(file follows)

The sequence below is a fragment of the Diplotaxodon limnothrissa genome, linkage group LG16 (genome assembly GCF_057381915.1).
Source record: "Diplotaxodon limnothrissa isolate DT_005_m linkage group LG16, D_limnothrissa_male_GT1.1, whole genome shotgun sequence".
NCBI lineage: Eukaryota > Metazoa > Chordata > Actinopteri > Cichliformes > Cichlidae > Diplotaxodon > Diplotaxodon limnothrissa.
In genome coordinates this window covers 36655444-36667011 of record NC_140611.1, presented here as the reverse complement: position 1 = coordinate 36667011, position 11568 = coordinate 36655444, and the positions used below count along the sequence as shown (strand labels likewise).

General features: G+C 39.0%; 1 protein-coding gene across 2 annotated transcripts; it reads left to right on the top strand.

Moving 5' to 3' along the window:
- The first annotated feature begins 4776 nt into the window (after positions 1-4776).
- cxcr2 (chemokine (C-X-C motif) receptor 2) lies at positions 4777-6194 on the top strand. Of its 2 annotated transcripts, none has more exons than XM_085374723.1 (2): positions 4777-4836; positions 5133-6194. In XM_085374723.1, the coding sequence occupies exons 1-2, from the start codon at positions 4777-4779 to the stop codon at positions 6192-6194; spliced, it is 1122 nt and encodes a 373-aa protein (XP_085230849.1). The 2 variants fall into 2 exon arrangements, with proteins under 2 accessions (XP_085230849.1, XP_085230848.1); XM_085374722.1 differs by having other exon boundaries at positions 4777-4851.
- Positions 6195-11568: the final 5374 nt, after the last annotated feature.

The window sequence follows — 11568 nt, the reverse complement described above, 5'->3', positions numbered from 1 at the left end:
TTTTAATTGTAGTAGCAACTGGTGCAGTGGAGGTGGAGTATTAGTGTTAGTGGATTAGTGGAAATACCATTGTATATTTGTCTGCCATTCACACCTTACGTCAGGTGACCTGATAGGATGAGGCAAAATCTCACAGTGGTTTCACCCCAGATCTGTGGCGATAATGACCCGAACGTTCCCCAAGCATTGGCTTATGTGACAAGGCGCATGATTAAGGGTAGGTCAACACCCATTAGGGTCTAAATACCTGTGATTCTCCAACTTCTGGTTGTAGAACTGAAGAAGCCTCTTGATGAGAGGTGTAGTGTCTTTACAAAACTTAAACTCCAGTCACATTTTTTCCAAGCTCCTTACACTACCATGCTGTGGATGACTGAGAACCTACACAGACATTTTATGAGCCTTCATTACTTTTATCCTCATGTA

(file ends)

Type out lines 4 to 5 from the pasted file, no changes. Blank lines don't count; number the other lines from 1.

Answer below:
In genome coordinates this window covers 36655444-36667011 of record NC_140611.1, presented here as the reverse complement: position 1 = coordinate 36667011, position 11568 = coordinate 36655444, and the positions used below count along the sequence as shown (strand labels likewise).

General features: G+C 39.0%; 1 protein-coding gene across 2 annotated transcripts; it reads left to right on the top strand.